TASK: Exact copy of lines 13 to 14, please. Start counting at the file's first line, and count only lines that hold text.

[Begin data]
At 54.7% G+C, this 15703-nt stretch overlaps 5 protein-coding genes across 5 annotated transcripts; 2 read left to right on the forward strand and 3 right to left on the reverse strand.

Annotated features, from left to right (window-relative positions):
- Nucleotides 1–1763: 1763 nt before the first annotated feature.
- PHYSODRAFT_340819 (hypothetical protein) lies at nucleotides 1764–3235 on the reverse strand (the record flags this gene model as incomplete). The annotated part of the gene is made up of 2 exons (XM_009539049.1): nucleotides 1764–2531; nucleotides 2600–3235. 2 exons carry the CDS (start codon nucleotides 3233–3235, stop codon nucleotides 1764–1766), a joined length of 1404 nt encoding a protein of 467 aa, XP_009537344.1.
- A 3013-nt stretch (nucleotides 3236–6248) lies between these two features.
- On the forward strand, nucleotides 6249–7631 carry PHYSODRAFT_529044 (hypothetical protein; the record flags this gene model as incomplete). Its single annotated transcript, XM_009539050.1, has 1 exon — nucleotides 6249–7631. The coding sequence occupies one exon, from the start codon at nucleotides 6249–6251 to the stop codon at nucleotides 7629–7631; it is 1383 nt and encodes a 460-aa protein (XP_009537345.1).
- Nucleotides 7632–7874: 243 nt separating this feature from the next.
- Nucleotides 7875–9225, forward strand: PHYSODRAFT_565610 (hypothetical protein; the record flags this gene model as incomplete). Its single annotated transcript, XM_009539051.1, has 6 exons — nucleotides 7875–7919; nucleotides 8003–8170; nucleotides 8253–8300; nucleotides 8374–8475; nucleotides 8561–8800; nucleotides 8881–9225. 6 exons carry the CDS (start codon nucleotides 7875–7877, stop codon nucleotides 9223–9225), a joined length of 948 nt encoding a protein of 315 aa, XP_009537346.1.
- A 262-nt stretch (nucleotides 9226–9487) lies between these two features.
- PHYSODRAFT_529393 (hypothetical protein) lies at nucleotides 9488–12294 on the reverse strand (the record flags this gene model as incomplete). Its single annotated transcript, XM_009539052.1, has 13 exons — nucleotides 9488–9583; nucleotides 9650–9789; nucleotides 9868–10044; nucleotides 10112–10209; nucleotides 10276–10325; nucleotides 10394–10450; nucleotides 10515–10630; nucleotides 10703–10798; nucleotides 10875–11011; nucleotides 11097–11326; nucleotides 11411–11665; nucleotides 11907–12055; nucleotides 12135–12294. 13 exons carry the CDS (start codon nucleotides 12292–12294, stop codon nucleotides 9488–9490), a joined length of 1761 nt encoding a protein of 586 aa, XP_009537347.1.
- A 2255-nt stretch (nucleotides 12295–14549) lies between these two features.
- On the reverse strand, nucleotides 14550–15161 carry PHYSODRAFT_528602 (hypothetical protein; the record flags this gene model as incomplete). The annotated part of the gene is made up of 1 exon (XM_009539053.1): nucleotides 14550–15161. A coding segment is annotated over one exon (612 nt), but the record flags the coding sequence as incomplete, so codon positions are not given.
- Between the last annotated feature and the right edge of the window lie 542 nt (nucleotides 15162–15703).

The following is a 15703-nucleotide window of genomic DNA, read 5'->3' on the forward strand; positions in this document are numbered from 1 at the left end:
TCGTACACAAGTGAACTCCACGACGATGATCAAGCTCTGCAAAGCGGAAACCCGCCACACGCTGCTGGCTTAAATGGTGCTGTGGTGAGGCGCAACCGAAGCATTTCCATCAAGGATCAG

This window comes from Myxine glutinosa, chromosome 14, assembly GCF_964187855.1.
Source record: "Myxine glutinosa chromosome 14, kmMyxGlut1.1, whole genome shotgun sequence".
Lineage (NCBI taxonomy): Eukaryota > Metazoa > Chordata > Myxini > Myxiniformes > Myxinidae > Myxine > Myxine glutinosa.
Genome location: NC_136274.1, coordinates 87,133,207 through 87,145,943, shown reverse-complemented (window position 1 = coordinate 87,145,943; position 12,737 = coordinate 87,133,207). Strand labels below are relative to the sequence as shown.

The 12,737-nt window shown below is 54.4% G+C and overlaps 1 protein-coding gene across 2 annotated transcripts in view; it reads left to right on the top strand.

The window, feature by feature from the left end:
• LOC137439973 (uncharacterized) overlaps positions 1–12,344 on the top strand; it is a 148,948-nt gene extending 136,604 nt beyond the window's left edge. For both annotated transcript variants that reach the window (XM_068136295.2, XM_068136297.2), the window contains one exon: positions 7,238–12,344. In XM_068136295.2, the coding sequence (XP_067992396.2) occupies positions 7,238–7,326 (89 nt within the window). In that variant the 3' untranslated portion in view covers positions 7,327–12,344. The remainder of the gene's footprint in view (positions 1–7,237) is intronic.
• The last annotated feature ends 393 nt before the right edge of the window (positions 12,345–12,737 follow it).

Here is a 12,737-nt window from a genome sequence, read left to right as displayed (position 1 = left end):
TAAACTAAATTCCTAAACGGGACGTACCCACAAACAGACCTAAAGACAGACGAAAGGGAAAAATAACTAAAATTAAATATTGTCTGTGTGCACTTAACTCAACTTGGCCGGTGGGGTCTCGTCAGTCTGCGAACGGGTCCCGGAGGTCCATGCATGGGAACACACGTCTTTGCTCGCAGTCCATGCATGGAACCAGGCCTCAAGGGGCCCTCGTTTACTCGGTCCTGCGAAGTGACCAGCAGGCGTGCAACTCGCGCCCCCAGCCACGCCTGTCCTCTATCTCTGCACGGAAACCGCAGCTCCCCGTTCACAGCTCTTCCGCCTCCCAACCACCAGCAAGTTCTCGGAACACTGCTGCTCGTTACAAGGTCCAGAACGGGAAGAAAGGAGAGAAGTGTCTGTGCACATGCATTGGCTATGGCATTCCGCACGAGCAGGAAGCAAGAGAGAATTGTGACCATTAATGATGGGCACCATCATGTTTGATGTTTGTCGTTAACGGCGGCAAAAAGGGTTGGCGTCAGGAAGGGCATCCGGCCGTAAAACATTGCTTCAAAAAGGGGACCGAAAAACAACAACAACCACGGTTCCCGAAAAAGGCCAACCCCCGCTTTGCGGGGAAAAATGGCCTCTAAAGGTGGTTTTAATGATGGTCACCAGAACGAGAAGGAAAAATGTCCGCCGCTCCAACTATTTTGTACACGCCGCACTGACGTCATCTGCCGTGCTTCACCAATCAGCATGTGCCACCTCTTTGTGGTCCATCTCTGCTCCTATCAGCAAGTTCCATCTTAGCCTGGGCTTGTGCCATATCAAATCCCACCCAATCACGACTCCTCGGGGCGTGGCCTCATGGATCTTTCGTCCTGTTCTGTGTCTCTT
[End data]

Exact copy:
- Between the last annotated feature and the right edge of the window lie 542 nt (nucleotides 15162–15703).

The following is a 15703-nucleotide window of genomic DNA, read 5'->3' on the forward strand; positions in this document are numbered from 1 at the left end: